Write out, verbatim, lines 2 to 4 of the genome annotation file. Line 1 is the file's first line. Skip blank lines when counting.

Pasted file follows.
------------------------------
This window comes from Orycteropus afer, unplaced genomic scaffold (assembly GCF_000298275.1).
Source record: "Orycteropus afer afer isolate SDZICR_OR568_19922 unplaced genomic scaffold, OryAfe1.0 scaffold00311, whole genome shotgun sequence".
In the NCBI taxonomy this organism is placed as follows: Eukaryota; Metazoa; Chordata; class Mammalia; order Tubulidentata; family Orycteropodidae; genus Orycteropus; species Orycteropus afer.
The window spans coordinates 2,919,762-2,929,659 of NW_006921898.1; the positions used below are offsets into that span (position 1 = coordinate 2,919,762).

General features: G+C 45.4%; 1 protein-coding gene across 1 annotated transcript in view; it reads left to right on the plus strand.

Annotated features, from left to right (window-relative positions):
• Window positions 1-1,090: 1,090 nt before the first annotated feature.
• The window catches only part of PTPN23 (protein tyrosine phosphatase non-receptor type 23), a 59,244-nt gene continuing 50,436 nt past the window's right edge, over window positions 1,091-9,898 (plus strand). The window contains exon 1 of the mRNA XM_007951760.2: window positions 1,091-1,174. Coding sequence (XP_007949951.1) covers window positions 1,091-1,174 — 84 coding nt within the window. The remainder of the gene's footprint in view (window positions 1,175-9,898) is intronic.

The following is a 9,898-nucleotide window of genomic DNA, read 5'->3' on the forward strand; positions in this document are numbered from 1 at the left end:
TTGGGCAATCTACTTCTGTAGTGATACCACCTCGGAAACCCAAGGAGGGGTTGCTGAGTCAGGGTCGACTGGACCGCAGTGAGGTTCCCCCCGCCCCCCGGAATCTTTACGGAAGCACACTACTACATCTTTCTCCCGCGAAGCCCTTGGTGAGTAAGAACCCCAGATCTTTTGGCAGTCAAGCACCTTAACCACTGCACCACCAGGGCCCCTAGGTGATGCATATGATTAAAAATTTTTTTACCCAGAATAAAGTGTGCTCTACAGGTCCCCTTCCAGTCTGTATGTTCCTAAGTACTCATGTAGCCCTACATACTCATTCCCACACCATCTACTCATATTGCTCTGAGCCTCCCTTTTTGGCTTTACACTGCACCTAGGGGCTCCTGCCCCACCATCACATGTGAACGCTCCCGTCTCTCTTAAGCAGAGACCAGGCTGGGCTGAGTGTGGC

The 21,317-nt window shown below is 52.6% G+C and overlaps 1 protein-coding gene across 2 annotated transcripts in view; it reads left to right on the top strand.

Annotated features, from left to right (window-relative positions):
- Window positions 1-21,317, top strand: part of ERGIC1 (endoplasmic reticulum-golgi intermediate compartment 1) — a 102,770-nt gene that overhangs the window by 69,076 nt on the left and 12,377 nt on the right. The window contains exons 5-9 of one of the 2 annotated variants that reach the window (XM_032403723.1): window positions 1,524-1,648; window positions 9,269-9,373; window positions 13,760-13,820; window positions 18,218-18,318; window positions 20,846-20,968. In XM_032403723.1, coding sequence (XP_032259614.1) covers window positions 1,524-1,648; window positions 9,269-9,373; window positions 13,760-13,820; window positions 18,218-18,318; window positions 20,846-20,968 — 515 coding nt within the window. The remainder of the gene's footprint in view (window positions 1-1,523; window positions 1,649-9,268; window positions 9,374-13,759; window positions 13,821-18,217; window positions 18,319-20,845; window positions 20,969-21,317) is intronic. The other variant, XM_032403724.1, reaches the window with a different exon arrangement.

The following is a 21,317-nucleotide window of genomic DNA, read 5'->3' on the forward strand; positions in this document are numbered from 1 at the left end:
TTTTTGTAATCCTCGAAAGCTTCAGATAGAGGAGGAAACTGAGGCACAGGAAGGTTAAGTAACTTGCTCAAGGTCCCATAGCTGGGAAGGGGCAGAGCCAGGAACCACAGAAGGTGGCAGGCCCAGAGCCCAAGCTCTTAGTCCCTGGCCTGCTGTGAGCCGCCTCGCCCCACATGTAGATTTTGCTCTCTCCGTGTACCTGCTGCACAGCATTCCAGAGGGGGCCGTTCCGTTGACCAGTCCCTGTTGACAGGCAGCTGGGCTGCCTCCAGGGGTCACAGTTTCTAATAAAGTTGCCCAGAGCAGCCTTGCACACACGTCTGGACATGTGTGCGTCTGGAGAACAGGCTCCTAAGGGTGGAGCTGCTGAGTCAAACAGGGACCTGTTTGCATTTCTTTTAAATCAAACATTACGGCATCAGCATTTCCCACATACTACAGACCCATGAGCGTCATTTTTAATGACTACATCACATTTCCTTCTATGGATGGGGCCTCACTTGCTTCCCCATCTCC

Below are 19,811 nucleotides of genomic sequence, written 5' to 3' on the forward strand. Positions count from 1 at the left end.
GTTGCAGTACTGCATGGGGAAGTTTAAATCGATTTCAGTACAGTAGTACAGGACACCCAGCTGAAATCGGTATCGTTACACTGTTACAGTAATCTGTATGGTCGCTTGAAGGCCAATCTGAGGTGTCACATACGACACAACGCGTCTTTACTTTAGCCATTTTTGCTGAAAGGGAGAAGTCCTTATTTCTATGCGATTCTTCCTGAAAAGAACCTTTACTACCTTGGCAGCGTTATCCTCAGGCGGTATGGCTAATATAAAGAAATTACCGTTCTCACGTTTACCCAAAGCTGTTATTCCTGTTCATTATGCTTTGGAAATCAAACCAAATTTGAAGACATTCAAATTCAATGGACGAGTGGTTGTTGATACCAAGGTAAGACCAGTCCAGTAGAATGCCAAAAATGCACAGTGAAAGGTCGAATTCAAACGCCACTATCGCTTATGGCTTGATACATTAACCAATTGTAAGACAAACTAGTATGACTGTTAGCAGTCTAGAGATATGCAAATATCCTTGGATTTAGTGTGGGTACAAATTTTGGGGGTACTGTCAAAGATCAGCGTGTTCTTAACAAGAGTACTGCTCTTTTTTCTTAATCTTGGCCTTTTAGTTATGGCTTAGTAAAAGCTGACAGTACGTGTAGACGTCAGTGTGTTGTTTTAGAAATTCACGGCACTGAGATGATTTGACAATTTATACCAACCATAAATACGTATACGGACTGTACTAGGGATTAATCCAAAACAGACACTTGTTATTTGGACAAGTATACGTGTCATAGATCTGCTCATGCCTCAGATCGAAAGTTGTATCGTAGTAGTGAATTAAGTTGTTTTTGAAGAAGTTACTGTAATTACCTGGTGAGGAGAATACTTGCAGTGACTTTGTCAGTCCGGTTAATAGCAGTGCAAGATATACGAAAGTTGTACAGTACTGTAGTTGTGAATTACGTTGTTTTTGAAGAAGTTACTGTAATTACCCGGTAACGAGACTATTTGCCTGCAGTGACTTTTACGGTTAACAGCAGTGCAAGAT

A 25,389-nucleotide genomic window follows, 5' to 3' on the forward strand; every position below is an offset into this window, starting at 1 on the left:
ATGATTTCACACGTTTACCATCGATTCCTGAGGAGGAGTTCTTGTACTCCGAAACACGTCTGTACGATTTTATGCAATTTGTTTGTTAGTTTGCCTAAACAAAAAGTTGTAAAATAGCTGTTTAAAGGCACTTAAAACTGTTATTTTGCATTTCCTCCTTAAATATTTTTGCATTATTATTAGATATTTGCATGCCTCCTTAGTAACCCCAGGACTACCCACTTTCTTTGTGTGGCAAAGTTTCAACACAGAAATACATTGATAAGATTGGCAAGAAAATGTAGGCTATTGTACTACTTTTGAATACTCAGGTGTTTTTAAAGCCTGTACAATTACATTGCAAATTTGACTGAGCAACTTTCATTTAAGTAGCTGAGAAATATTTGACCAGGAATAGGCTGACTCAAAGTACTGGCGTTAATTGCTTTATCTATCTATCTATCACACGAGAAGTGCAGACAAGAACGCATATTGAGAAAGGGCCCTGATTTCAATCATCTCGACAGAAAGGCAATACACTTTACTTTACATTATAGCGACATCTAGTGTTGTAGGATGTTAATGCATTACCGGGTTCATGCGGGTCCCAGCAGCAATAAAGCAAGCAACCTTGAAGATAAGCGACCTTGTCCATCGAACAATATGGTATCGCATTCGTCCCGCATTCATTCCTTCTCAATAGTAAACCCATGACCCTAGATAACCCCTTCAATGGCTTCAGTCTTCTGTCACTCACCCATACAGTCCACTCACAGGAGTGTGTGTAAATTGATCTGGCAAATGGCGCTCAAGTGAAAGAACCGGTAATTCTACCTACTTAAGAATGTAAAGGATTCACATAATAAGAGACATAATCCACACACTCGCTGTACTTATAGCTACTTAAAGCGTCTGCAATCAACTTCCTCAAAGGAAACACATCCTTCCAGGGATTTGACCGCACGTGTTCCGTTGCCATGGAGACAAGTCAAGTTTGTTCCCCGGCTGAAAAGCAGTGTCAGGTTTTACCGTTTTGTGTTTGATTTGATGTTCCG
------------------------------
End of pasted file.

Source record: "Orycteropus afer afer isolate SDZICR_OR568_19922 unplaced genomic scaffold, OryAfe1.0 scaffold00311, whole genome shotgun sequence".
In the NCBI taxonomy this organism is placed as follows: Eukaryota; Metazoa; Chordata; class Mammalia; order Tubulidentata; family Orycteropodidae; genus Orycteropus; species Orycteropus afer.
The window spans coordinates 2,919,762-2,929,659 of NW_006921898.1; the positions used below are offsets into that span (position 1 = coordinate 2,919,762).